Once bit ten twice shy?
Tongaat Hulett’s year to March should have been successful, with the group emerging from the worst drought to hit the region in more than three decades. But while its sugar production rose 11% across its operations in SA, Zimbabwe and Mozambique, its headline EPS dived 37.2% to 534.8c and its dividend from 300c to 160c.
The most severe damage was done in SA: despite a 160,000 t (45%) increase in sugar production to 513,000 t, operating profit slumped 78%, from R390m to R86m.
“Our SA sugar operation came as a big shock,” says long-serving CEO Peter Staude.
Tongaat Hulett was hit by a number of factors beyond its control in SA — not least of which was a complete dropping of import duties over a lengthy period. This was the result of a so-called administrative error by the responsible government department.
It meant that 520,000 t of imported sugar poured into SA, sending SA producers’ sales in the country diving from 1.64Mt in 2016 to 1.18Mt in 2017.
The sugar displaced by imports was exported in the latter part of 2017 — when the international price was low and the rand was strengthening against the US dollar.
Last year’s fiasco has united industry players. “The industry is now a lot more in touch with government,” says Staude.
In particular, the industry is pressing for a significant increase in tariff protection. It is on a strong footing, given that it provides direct employment to 79,000 people and buys sugar cane from more than 21,000 small black growers.
In its past year, Tongaat Hulett took strain in Mozambique, where production lifted 10% to 218,000 t but operating profit almost halved to R159m. It was hit by lower export realisations caused by the metical strengthening against the US dollar.
The division is looking to a 90,000 t refinery — due to start commissioning in September — to replace imported white sugar and generate higher export prices.
Tongaat Hulett’s Zimbabwe
Tongaat Hulett notes sales over the next five years are expected to average 120 ha to 220 ha/year
operation saved the sugar division from a profit wipe out. Despite a 13% fall in production to 392,000 t, it upped operating profit 12% to R563m through improved refinery efficiencies.
The Zimbabwe outlook is good: an improved cane crop is expected and the recently completed Tokwe Mukorsi Dam will boost irrigation water security.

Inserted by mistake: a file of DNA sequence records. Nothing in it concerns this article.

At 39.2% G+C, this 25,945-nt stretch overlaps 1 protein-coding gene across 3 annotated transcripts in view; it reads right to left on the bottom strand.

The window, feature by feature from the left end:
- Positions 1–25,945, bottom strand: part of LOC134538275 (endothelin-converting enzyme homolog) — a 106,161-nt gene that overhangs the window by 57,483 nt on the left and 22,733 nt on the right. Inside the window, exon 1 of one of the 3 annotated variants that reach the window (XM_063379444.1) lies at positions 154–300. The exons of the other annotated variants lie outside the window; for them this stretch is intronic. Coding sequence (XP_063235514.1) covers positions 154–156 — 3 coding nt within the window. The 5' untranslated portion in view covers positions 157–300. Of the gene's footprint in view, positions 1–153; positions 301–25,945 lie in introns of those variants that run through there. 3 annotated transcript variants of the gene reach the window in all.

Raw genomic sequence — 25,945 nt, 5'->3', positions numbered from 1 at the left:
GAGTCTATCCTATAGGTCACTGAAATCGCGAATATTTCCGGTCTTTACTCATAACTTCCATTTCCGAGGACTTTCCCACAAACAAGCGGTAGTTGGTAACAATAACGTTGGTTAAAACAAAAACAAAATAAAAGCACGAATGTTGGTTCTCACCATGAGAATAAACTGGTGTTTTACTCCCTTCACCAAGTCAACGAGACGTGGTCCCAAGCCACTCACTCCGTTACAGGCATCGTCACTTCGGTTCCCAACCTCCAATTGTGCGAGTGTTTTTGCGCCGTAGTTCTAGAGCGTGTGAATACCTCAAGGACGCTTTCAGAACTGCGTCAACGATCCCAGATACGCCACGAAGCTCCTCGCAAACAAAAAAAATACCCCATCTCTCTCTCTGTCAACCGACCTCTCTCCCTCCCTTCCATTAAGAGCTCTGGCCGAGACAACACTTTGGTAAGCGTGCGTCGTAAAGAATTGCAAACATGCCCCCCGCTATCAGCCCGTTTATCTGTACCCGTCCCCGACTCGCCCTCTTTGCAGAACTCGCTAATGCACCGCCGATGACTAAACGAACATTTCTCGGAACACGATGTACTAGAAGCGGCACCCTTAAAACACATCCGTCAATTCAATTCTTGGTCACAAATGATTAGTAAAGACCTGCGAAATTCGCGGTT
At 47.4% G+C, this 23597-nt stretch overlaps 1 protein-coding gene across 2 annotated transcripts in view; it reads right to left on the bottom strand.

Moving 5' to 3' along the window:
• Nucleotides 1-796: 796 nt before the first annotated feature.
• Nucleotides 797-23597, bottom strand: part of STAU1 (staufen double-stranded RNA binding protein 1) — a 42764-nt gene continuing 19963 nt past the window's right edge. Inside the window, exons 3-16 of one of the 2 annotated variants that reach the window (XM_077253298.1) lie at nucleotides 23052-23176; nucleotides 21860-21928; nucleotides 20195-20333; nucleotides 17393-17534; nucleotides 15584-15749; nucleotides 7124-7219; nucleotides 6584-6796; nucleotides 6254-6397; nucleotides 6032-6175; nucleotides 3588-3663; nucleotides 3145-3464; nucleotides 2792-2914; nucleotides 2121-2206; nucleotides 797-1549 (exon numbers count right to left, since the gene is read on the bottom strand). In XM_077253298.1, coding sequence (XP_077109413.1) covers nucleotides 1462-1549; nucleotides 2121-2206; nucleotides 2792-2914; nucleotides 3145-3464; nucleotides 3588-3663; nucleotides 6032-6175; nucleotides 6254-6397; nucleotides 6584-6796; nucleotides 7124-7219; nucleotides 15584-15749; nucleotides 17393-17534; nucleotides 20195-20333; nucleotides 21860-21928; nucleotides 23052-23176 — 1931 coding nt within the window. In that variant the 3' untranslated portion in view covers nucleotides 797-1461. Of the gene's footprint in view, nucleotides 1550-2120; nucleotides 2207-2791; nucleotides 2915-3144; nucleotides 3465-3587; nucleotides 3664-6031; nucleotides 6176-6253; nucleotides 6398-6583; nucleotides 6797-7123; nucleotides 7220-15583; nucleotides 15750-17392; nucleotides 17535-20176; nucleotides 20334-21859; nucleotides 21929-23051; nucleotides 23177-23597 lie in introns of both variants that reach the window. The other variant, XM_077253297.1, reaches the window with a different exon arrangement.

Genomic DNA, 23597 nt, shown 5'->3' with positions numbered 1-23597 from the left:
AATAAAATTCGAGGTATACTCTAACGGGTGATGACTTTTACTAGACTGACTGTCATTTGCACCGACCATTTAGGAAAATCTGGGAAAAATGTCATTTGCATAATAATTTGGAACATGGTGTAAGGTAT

Overall, Tongaat Hulett expects its three operations to produce 1.31Mt-1.45 Mt of sugar in the current year — up 12%24% — pushing this to 1.6Mt in the near term.
Rising production holds the promise of increased profitability, given the low marginal cost of additional production.
Though Staude says he would be “very happy” with 1.6 Mt, he would be even happier if Tongaat Hulett’s full 2Mt capacity could be utilised.
“The replacement cost of our spare capacity is R20bn,” he says. The solution, he believes, lies in increasing exports to Southern African countries with sugar deficits.
For Tongaat Hulett’s maizebased glucose and starch divi- sion, the past year was a tale of two halves. In the first half, operating profit was down 21% at R240m, with the maize price in decline.
However, the division’s fortunes lag maize prices. “We benefit when the maize price is at export parity and are impacted when it is at import parity as it was for much of the first half,” says Staude.
Prices at export parity in the second half did the trick, bringing operating profit for the full year up 12% to R572m.
With SA expected to remain a net exporter of maize in 2018/2019, Staude is bullish on the outlook for the division.
As an investment, Tongaat Hulett’s biggest attraction is its 7,612 ha of developable land near Durban, 1,485 ha of which has received environmental approval for development.
With Durban’s population expected to rise by 500,000 to 4.1m by 2021, there is no shortage of potential demand.
In its past year Tongaat Hulett sold 96 ha of land to generate a R20m rise in operating profit to R661m. But its profits, which depend on the timing of land sales, are prone to volatility. Reflecting this, in the year to March 2016 the division’s operating profit was R1.11bn from the sale of 121 ha.
The division’s outlook looks solid, with Tongaat Hulett noting that sales over the next five years are expected to average 120 ha-220 ha/year.
In the current year, sugar profits should recover, glucose and starch operations perform solidly and property results remain buoyant. The recovery prospects make Tongaat Hulett, now trading at a nine-year low, a share worth considering. But given its volatility, it is not for the faint-hearted.